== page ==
August 17, 2006 (AIDSmeds)—Following on the heels of a published clinical trial showing that recombinant human growth hormone (rhGH) treatment is associated with reductions in unhealthy fat seen in HIV-positive people lipodystrophy,encouraging results from a second study were reported today at the XVIInternational AIDS Conference (IAC) in Toronto. The new data suggestthat an initial 12-week induction course of rhGH, followed bylower-dose maintenance therapy, results in notable drops in visceralfat.

HIV-associated lipodystrophy generally involves twodifferent types of body-fat changes. First there is a buildup of fat.Some people see the amount of visceral fat – fat deep within the body –around their gut increase significantly (lipohypertrophy). Some peoplesee the fat in their legs, arms, buttocks, or face diminish (lipoatrophy). These complications are associated with the use of HIV treatment, notably protease inhibitors and the nucleoside reverse transcriptase inhibitors Zerit® (stavudine) and Retrovir® (zidovudine).

Whilethere are emerging therapeutic choices for lipoatrophy – facial fillershave become popular, albeit pricey, options – there has not yet been aclinically proven (or approved) therapy for lipohypertrophy.

When rhGH was being evaluated in clinical trials for HIV-associated wasting syndrome– it is approved by the U.S. Food and Drug Administration (FDA) andsold as Serostim® for this indication – the study investigators notedthat the injectable hormone significantly reduced body fat (whileincreasing muscle mass). Based on this observation, rhGH was furtherexplored in studies involving patients with lipodystrophy.

A study published in a March 2004 issue of the Journal of Acquired Immune Deficiency Syndromesindicated that 12 weeks of rhGH therapy at a daily dose of 4mg wasassociated with significant decreases in visceral fat compared topre-treatment levels.

In the phase III follow-up studyreported by Carl Grunfeld, MD, of the University of California, SanFrancisco, 325 HIV-positive people with lipodystrophy were randomizedto receive either 4mg daily injections of rhGH or placebo for 12 weeks– the induction phase of the study.  For the next 24 weeks, patientswho initially received induction therapy with rhGH were againrandomized to take 2mg rhGH on alternate days or placebo – themaintenance phase of the study. Patients originally randomized toplacebo continued for 24 weeks and then later received 4mg rhGH.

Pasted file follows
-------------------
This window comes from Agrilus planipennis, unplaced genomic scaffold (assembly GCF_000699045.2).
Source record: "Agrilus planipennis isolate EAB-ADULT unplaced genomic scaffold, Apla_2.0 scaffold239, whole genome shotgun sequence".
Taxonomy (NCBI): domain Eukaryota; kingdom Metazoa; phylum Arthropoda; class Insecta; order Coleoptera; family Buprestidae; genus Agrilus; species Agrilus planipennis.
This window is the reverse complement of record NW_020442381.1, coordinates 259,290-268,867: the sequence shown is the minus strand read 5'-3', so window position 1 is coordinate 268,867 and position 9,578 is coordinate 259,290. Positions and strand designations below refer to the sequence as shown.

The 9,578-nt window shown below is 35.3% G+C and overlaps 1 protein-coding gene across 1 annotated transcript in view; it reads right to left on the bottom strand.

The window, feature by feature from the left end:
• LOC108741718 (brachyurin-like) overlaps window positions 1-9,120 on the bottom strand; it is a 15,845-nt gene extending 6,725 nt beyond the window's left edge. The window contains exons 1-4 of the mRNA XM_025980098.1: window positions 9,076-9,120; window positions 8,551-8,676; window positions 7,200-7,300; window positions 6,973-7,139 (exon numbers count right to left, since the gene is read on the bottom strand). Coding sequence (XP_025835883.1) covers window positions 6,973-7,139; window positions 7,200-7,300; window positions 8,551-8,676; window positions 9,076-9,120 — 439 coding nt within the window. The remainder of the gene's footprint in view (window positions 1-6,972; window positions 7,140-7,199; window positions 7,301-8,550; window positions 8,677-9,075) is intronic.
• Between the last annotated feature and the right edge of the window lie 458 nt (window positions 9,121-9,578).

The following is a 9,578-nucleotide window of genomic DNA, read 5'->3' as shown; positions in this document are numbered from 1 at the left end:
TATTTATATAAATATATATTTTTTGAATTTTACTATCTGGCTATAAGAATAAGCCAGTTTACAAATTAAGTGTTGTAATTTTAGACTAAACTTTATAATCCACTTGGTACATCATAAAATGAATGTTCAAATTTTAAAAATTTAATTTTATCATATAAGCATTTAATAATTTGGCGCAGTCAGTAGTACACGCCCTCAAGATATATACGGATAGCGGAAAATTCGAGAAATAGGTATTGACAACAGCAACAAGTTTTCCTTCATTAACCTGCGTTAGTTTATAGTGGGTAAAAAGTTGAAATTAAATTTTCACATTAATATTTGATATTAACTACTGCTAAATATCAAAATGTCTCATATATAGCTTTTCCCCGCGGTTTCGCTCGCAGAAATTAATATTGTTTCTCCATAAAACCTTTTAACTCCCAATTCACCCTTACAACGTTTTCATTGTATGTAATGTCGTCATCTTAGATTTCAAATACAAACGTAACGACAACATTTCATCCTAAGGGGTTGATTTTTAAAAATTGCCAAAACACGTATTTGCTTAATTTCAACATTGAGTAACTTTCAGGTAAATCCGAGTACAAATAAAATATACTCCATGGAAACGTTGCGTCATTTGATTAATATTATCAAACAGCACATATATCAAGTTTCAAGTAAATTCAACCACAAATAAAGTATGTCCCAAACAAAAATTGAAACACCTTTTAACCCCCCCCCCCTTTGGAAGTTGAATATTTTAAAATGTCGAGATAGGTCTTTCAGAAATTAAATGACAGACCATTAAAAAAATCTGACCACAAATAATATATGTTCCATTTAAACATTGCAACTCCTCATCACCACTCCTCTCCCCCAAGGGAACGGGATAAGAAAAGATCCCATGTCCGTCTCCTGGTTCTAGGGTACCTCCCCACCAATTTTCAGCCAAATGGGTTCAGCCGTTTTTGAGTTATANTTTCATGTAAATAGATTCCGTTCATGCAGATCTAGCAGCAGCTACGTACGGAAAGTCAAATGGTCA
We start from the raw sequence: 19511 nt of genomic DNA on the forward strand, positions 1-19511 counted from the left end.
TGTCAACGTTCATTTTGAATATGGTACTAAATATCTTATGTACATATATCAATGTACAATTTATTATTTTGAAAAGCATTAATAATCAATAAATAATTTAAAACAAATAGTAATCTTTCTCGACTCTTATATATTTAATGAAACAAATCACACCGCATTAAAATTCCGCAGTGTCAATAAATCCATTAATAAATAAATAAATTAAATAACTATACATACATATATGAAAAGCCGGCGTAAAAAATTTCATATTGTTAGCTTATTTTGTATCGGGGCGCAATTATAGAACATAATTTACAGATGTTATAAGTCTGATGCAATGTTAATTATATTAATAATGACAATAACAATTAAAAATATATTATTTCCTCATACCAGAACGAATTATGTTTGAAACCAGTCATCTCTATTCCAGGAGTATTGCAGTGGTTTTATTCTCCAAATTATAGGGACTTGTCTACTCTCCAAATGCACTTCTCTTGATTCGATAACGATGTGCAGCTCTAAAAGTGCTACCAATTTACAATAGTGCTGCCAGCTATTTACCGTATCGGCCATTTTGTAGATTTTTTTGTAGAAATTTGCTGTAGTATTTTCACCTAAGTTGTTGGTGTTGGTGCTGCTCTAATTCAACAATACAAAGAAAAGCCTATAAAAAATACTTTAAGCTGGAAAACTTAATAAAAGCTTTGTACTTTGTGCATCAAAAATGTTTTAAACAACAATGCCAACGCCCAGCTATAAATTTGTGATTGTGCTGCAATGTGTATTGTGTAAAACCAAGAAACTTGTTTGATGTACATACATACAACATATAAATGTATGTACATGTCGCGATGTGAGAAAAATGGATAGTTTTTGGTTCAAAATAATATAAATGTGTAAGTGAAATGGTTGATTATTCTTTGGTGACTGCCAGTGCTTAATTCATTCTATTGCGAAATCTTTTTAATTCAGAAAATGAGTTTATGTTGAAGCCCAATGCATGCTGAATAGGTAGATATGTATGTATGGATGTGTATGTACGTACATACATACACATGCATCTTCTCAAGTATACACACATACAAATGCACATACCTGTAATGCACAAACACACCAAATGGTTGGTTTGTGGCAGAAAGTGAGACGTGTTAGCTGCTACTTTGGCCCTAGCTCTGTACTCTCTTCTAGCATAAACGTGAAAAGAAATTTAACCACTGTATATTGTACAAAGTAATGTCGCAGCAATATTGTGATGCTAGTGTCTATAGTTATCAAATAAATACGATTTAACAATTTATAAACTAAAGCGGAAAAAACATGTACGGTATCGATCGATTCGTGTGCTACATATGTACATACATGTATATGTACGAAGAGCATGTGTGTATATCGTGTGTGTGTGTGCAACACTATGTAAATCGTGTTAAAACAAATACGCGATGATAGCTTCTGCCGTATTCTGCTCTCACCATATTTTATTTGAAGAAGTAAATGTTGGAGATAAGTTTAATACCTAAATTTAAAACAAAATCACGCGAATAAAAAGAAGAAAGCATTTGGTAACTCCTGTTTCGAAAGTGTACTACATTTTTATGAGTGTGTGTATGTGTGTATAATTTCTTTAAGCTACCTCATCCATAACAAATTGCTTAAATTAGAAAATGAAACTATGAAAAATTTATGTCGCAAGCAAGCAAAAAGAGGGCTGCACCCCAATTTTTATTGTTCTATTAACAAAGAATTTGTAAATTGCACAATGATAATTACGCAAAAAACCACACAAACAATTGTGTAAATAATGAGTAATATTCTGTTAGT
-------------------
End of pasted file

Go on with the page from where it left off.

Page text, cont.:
After12 weeks induction treatment, patients in the rhGH group experienced anaverage decrease in visceral fat of 32 centimeters squared (cm2),compared to an average increase in visceral fat of 0.5 cm2 in theplacebo group. This difference between the rhGH group and the placebogroup was statistically significant, meaning that it was not due tochance.

By the end of the maintenance phase of thestudy, Dr. Grunfeld reported, reductions in visceral fat were generallymaintained among patients who remained on rhGH during the entire 36weeks of the study. Among those who continued on alternate-day 2mg rhGHdosing, approximately 40% regained at least 50% of the visceral fatthey had lost during the induction phase of the study. This, however,was considered a success according to the way the study was designed.Among those who were on rhGH induction therapy and then switched toplacebo, 53.7% regained at least 50% of the visceral fat they had lost.This was considered a failure.

There has been someconcern that rhGH would also reduce limb fat – such as in the arms,legs, and face – which could be problematic for people alreadysuffering from lipoatrophy. After 12 weeks of induction treatment,limb fat did decrease in the rhGH group compared to those who tookplacebo, with statistically significant differences between the twogroups.  However, by week 36, limb fat measurements were again similarto those seen before treatment with rhGH was started. 

Ofnote, levels of non-HDL cholesterol – so-called "bad" cholesterol –decreased in response to rhGH treatment. However, it should be notedthat patients were permitted to take lipid-lowering statins whileparticipating in the rhGH study.

No unexpected sideeffects were reported.  Muscle and joint pain, as well as tissueswelling, were common. For example, tissue swelling was seen inapproximately 46% of patients receiving rhGH during the induction phaseof the study. But by the end of the maintenance phase of the study,tissue swelling was only seen in 7% of patients on low-dose rhGH.

Anotherconcern surrounding rhGH therapy is its potential to cause glucoseintolerance, a potentially serious problem for people who are alreadydiabetic or pre-diabetic due to the HIV medications they take. In thisstudy, glucose levels increased during the first few weeks of theinduction phase of the study, but were back down to pre-rhGH treatmentlevels by the time maintenance therapy was started.

Dr.Grunfeld concluded that 4mg rhGH induction therapy for 12 weeks,followed by 24 weeks of 2mg rhGH every-other-day maintenance treatment,achieves significant and lasting reduction in visceral fat and isrelatively well tolerated. 

An application requesting approval ofrhGH for lipodystrophy has been submitted to the U.S. Food and DrugAdministration by Serono and is currently being reviewed.